This month we bring you two studies on the pediatric use of FecalSwab, and an outstanding paper illustrating the innovations introduced in forensic science by the French gendarmerie:
- Diarrheagenic Escherichia coli strains are a common cause of disease in children. Jenna Diaz et al. evaluated their epidemiology and impact in Haiti, assessing the infection in control and diarrheal subjects with PCR, at enrollment and one month later at follow-up. Plus, the group evaluated the association between specific biomarkers, choline and docosahexaenoic acid, and diarrheal burden. Enterotoxigenic, enteroaggregative, and typical enteropathogenic Escherichia coli prevalence showed to be slightly higher in diarrheal subjects compared to controls, while biomarkers were not associated with the diarrheal burden. Furthermore, multivariate linear regression found a significant association of enterotoxigenic, enteroaggregative E.coli with unfavorable anthropometric measures, with possible synergistic interactions.
- The second study aimed to evaluate the difference in gut microbiomes between preterm and term infants seven days and one month after birth. Using third-generation long-read sequencing and comparing this method with the gold standard, the study showed that the third-generation long-read sequencing results highly correlate with the gold standard, thus suggesting its potential use for pathogen detection in neonates in clinical settings. Finally, a bioinformatic analysis identified features that differed between preterm and term infants which accentuated one month after birth, with the transition of prenatal babies towards a pathogenic bacteria environment and the increase of beneficial bacteria in term babies.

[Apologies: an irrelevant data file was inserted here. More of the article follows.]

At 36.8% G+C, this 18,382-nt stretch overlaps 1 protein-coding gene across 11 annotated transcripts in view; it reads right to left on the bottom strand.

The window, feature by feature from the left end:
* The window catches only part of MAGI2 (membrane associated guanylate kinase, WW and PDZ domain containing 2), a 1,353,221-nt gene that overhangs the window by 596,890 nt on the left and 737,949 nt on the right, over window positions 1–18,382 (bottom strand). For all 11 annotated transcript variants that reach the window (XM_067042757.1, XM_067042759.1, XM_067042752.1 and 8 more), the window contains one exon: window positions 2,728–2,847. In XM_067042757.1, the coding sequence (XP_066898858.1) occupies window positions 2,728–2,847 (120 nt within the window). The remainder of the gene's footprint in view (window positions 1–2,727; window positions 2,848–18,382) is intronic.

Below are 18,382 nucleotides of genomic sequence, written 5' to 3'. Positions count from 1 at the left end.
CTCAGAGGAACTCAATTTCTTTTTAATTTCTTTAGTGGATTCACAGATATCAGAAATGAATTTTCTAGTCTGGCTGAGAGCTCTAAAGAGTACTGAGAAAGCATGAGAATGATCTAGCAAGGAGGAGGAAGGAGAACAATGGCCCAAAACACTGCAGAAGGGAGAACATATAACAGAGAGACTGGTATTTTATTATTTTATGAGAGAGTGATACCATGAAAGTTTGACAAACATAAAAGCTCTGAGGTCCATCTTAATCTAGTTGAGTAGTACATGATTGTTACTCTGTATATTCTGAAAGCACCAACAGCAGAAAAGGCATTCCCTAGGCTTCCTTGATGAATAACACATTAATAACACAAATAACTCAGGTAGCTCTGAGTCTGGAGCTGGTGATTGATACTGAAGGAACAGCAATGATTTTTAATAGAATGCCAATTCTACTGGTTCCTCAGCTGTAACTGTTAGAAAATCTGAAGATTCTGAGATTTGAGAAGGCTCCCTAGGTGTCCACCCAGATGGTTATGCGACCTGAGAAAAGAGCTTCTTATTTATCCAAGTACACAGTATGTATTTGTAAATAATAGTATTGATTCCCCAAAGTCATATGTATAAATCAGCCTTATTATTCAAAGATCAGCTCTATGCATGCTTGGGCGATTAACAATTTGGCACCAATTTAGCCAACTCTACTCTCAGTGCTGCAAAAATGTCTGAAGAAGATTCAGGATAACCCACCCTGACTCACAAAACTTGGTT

- The third paper is all about the IRCGN. IRCGN is a forensic science institute created by the French Gendarmerie, in charge of working on the crime scene to collect and analyze evidence. During the past 10 years, its experts in genetics have developed innovative engineering technologies to be applied in forensic sciences. This review explores these new ideas and innovations for human identification, which are fully suited to the French Gendarmerie’s needs – and not only: new protocols, mobile labs, NGS, and also our MicroFLOQ!
Discover the complete studies below: